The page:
The view from BART after leaving the transbay tube.
F Market to the Castro
“F this train! (Don’t worry, it’s all cool.)” – January 3rd, 2011
Even when I’m otherwise pissed off at SF Muni, the F line always pulls through. It’s one of my favorite ways to travel through the city — the historic cars, the old seats, and the awesome growl of the train as it travels down the tracks. It’s not the quickest, but it’s fun!
We were supposed to take the Amtrak Coast Starlight train down to Southern California, but it was severely delayed due to bad weather in Oregon and Washington. Changed trains, taking San Joaquin to Bakersfield and then a bus to Los Angeles.
Here we go!
Man, wouldn’t it be nice to have a high speed rail system in California?
We’re 3/4 the way through a bottle of wine when we hear over the intercom, “Remember folks, you’re not allowed to drink your own alcohol on the train, or we’ll remove you and your alcohol from this train.” Crap!
On another note — the Central Valley is a lot more fun to look at when you aren’t driving through it.
TSA Checkpoint Sign
Oleg Volk created this TSA checkpoint sign in 2008, which is now getting attention due to recent abuses by the organization.
Interestingly enough, the social location service Loopt is offering 10 iPod touches to people who check in to an airport using the app on November 24th, and tweet about being pat down by the TSA.
As a slight gift to opt-outers out there, Loopt is giving away 10 iPod Touches for TSA touching. Just check into your airport on Loopt* on Wednesday, November 24 (with iPhone, iPod Touch or Android), share a bit about your experience, push it to Twitter with the hashtag #touchedbyTSA, and you can win an iPod Touch. That simple.
Another TSA problem? Data collection
Another problem with the TSA? Lack of data collection. A former assistant police chief writes on the potential for passive discrimination, due to the TSA’s lack of data collection:
Over the last fifteen years or so, many police agencies started capturing data on police interactions. The primary purpose was to document what had historically been undocumented: informal street contacts. By capturing specific data, we were able to ask ourselves tough questions about potentially biased-policing. Many agencies are still struggling with the answers to those questions.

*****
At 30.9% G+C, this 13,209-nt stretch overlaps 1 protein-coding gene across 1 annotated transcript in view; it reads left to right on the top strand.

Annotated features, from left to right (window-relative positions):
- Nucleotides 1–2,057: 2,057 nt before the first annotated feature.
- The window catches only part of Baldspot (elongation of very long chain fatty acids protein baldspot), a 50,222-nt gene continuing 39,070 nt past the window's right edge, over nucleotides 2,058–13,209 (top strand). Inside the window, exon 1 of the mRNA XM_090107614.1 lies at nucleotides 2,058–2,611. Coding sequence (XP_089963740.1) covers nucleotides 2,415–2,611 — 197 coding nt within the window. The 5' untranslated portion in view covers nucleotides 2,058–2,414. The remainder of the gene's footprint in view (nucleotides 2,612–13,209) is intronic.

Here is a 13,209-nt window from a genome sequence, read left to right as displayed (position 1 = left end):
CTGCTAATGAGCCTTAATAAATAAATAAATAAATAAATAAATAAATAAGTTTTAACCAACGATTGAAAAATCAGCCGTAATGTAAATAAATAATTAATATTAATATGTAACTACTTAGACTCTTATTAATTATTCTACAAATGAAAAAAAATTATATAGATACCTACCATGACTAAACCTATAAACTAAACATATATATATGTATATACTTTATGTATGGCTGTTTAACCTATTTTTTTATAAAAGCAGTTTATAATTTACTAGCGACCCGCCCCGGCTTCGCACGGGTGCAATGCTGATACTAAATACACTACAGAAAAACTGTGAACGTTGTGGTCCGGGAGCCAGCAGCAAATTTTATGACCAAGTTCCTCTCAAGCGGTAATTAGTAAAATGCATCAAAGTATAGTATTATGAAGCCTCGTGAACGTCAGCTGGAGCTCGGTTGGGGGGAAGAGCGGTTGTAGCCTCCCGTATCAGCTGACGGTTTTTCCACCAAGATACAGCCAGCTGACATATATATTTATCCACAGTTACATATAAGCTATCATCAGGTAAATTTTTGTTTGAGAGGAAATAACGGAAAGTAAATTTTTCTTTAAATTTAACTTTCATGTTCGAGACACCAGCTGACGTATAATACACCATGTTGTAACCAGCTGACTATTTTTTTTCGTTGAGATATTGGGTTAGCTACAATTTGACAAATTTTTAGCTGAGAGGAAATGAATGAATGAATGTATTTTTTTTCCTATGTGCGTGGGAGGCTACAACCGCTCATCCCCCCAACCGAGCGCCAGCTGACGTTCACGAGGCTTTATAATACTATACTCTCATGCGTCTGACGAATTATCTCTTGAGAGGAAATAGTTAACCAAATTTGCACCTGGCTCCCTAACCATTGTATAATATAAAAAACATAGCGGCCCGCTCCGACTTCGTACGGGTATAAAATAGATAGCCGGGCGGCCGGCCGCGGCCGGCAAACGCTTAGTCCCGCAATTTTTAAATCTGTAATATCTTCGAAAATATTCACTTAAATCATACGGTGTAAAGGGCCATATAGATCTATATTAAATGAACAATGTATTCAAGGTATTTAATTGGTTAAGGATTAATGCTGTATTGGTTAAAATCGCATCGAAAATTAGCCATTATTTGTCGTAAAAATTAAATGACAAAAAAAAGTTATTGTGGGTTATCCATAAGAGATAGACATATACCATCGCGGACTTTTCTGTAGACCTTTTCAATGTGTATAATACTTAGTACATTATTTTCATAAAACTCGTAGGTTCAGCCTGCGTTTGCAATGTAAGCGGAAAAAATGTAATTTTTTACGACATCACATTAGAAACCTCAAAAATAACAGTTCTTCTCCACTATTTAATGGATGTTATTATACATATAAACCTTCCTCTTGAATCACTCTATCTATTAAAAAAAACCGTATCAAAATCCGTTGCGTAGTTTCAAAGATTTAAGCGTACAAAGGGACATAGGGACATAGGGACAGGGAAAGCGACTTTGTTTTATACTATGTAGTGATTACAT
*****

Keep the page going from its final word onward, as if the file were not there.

Regardless, the data permitted us to detect problematic patterns, commonly referred to as passive discrimination. This is a type of discrimination that occurs when we are not aware of how our own biases affect our decisions. This kind of bias must be called to our attention, and there must be accountability to correct it.
One of the most troubling observations I made, at both Albany and BWI, was that — aside from the likely notation in a log (that no one will ever look at) — there was no information captured and I was asked no questions, aside from whether or not I wanted to change my mind.
Given that TSA interacts with tens if not hundreds of millions of travelers each year, it is incredible to me that we, the stewards of homeland security, have failed to insist that data capturing and analysis should occur in a manner similar to what local police agencies have been doing for many years.
Where Muni turnstiles go to die.
Where Muni turnstiles go to die…, originally uploaded by Dave Schumaker.
SF Muni is in the process of upgrading the turnstiles in all their underground stations. Here, a pile of old turnstiles sits abandoned in a corner of Powell Station.
Interestingly enough, while taking this photo, the newly installed turnstiles (which have weird, automatic gates) were out of order.
What’s faster than Muni? Everything.
Maybe I shouldn’t be too surprised at this — but I’m kind of in awe that biking home from downtown San Francisco (entirely uphill, mind you) is faster than taking a bus.
GPS info riding my bike:
GPS info while riding the bus:
Here are the times:
* Bike – 2.64 miles in ~18 minutes, 8.62 mph average.
* Bus – 2.35 miles in ~20 minutes, 7.06 mph average.
(It might seem like I’m cherry picking, but I’ve recorded data from a number of different days. The bicycle is always faster!)
Times recorded using Runmeter for the iPhone.
Picked up a new bike!
Muni’s new augmented reality app
I’m releasing a new augmented reality application for San Francisco’s Muni system soon. How does it work? Basically, you just point it at your stop to see the latest arrival times. Here is a preview screenshot!
Seriously though, everyone is getting on the bandwagon with augmented reality applications lately! A local developer just released a new augmented reality application for the iPhone, called acrossair.
(N Judah fail image courtesy of N-Judah Chronicles)